Fresh back from Memorial Day weekend, get yourself ready for summer with some interesting things I've come across in the last month.
I should take my own advice on this one and pull the trigger. I almost did a few times, but I've had a lot of other purchases come up this month, so I'm going to hold off until the first production run is caught up, because in this case, the hype is very real. Paul Pratt, owner of Cafelat, the same Cafelat that makes these great silicone group gaskets, just launched a completely manual, real, espresso machine called the Robot. Cafelat is the kind of company that really takes the time to think things through and do it right, as evidenced by the many prototypes and iterations that have been very open and transparent on the Robot, and in this case, I do feel it's not like you're giving a startup money for an unknown quality, Cafelat knows what they're doing and Paul didn't release this product until it was right. Anyhow, you get a full, real 58 mm portafilter and basket, with a portafilter than can run spouted or bottomless, and the option for a pressure gauge as well. All you do is add coffee, and you can even use preground with a pressurized basket, and hot water. Everything else you need is included, and this satisfies the basic coffee drinker wanting to improve quality and ditch the pod machine to the pro barista that wants a very hands on, manually controlled experience.
It looks like for either (approximately) $238 or $286 you can get this machine without or with the pressure gauge, respectively, and that represents just about the lowest barrier to entry for legit espresso. This is hot water being pushed through coffee in pressurized chamber, in maybe one of the purest forms there is. There aren't any plastic parts, you get their excellent covertable portafilter, and even an extra piston seal. The Robot is super cool, and I'm looking forward to playing around with one at some point, if not as a permanent staple on my coffee bar. Back it on Kickstarter Here.
The textured or pebbled "French" calfskin with contrast stitching watch strap is very in right now, often dubbed "Hermes Style", and they're typically not cheap. Combine the price factor of some vendors selling them for $200 or more with my goal of only purchasing straps in short lengths, and the B&R Elegante collection is a winner. This "line" of straps has textured and smooth calf skin, racing or rally style, Barenia leather, and suede options that look great and won't break you bank at $60-$80, and the best part is that you can specify one of three different lengths. They're all available in a variety of common lug widths (18, 19, 20, and sometimes 22mm) and varying lengths, and the overall quality, feel, and finishing is really good at this price point, plus mine shipped the same day, and I received it two days later. I'm finding myself opting for the Seiko Skyliner I currently have it on every chance I get, because this strap just complements a lot of different watches so well.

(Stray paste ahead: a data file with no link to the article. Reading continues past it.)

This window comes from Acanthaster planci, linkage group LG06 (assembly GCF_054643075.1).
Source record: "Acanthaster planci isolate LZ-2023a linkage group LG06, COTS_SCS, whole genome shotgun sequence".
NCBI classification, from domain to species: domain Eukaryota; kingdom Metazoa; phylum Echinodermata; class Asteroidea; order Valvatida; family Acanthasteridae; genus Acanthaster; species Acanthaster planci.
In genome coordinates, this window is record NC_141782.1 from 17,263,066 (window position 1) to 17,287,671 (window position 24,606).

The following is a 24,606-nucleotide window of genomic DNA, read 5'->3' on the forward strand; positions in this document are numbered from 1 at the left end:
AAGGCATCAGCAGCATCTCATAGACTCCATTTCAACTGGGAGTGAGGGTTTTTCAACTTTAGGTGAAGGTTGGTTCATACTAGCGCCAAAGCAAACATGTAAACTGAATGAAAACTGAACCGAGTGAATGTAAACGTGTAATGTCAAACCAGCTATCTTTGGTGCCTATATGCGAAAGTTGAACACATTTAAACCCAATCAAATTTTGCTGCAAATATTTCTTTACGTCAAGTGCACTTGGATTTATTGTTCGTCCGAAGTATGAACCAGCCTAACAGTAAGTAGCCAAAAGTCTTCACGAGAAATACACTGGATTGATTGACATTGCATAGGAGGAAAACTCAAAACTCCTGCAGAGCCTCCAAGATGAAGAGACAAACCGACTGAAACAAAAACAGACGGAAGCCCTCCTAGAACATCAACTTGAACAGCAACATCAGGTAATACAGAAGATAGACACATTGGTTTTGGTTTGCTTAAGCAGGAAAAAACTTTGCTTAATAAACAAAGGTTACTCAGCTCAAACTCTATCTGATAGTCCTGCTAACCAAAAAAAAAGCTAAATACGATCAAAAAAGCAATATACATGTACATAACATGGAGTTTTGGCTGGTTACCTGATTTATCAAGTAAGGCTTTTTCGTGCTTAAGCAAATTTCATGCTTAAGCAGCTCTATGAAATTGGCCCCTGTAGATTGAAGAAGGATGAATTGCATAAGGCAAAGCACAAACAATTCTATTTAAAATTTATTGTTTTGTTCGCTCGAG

My two minor quibbles with the strap are the first stitch down from the lugs is double threaded, but it's not like it's sloppy or anything, and that the floating keeper tends to slide up the strap from time to time, but that could be due to the watch I have it on and how it's sitting on my wrist. Worst case scenario here, I ditch the floating keeper, since it's not totally necessary anyways since I was able to order a strap sized to my wrist, which is huge to me. It's so nice, not having to look down and see a ton of extra strap wrapping around your wrist to the top lugs. I give the B&R Elegante collection a big high five, for bang for the buck.
Thou Mayest has been on my list off roaters to try for awhile now, mainly because their bags and artwork and awesome, and they run a pretty solid Instagram account, I know, very basic. But, this proved to be the perfect time to give them a shot, with $5 off all bags of coffee, plus free shipping, this is a pretty low price to pay for specialty coffee. I picked up a bag of their "Wild Child" which is their more wild, lightly roasted, coffee, this particular one being a washed Ethiopian coffee from the Guji, Sidamo region. I'll probably be cracking into it later this week or this weekend, so pick up a bag before the month's out, (it's the "Thou May" promotion) and taste along!.
Last but not least is what might be my new favorite coffee soda, or coffee cocktail or sorts, the Bee's Knees from Paper Plane Coffee. I came across this recipe on Instagram and have since tried it twice, and it's great. Much more refreshing than the common espresso tonic options, but still a great mixture of bitter, sweet, citrus, and effervescence. I added the juice of about half a fresh lemon, a tablespoon of honey (I used some coffee blossom honey I had that worked excellent), 6-9 ounces of Lemon LaCroix or sparkling water, and a double shot of espresso. Stir and enjoy.
Thanks for reading. If you come across anything interesting, are interested in having something featured, or just have a question, please feel free to comment below, or reach out via the contact page.